David Prosser: The message from consumers: the Bankmust bail us out

Outlook The second successive fall in monthly retail sales cannot be directly attributed to the measures unveiled in Wednesday's spending review, since the data is for September. Still, the precipitous fall-off in consumer confidence we have seen since the Chancellor's emergency Budget in June provides the biggest clue as to why spending is falling: people are spooked by the prospect of the austerity ahead (not to mention the million job losses expected as a result of the spending review).

Mervyn King, the Governor of the Bank of England, who has been a cheerleader for early and tough action against the deficit, has also made it clear that the Monetary Policy Committee (MPC) stands ready to intervene if it looks as if fiscal policy is jeopardising Britain's economic recovery (an offer George Osborne yesterday invited him to make good on).

So far, the MPC remains split – seven members voted for no change to interest rates or quantitative easing last month, while Adam Posen and Andrew Sentance, respectively, backed a softening and hardening of policy.

The minutes of the MPC meeting that reveal this voting pattern make interesting reading. They show that one of the most important considerations in moremembers of the committee not joining Mr Posen in calling for a renewal of quantitative easing (QE) was that consumers are proving more resilient than had been expected. That resilience now looks to be cracking by the day. The latest fall in high street sales reflects what retailers have been saying for some time: it is getting harder to persuade shoppers to part with their money and the outlook for the next 12 months is poor.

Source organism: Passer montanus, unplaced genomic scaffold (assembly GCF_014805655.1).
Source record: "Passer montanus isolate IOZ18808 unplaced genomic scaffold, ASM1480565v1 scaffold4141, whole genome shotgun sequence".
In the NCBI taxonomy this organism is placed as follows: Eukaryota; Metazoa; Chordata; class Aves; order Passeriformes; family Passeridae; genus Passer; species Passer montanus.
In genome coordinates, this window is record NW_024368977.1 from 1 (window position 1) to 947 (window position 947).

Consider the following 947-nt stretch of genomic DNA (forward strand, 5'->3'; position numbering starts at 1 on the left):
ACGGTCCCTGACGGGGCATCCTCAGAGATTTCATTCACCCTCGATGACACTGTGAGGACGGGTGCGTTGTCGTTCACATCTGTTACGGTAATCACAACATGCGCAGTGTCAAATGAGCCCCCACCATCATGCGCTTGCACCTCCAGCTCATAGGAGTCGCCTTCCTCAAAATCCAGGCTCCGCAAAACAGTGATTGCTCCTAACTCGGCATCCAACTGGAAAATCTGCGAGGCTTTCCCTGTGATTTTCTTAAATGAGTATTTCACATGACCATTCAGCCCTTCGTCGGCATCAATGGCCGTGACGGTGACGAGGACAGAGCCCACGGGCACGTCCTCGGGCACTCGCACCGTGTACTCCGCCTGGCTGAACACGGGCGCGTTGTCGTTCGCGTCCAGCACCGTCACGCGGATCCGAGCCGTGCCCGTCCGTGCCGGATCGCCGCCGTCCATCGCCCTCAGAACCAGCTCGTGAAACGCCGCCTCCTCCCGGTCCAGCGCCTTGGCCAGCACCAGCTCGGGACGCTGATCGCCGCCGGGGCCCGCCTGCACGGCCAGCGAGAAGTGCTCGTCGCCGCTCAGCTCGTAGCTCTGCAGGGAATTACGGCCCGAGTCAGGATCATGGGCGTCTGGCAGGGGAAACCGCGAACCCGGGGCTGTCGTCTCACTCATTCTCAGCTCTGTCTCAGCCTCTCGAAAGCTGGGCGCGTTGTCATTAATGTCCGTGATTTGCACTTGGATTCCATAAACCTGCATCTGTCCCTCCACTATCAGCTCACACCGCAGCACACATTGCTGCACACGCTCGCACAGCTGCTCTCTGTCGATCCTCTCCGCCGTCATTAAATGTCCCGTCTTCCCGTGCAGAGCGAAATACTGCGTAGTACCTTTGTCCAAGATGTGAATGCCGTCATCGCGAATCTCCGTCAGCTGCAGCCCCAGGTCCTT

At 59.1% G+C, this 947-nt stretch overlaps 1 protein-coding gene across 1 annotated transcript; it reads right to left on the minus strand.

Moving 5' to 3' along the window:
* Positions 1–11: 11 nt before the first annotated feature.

The minutes show that the otherfactor in the MPC's reluctance so far to take the risk of an even longer period of elevated inflation that an early return to QE might prompt was some tentative evidence lending is finally easing.

It is not clear what this evidence is. The Bank of England's Trends In Lending report, published yesterday, suggests that while the largest businesses may finally be beginning to see credit conditions relax, small and medium-sized companies are no better off. Nor does there appear to have been a thaw in consumer credit.

The Coalition is determined to rebalance Britain's economy and hopes the recovery will be led by exports. Few would take issue with such ambitions, but in the short term, the recovery will stand or fall on the strength of consumer spending. There is no reason to think confidence will return as the spending review is implemented and every reason to be fearful for growth. Over to you, Mervyn.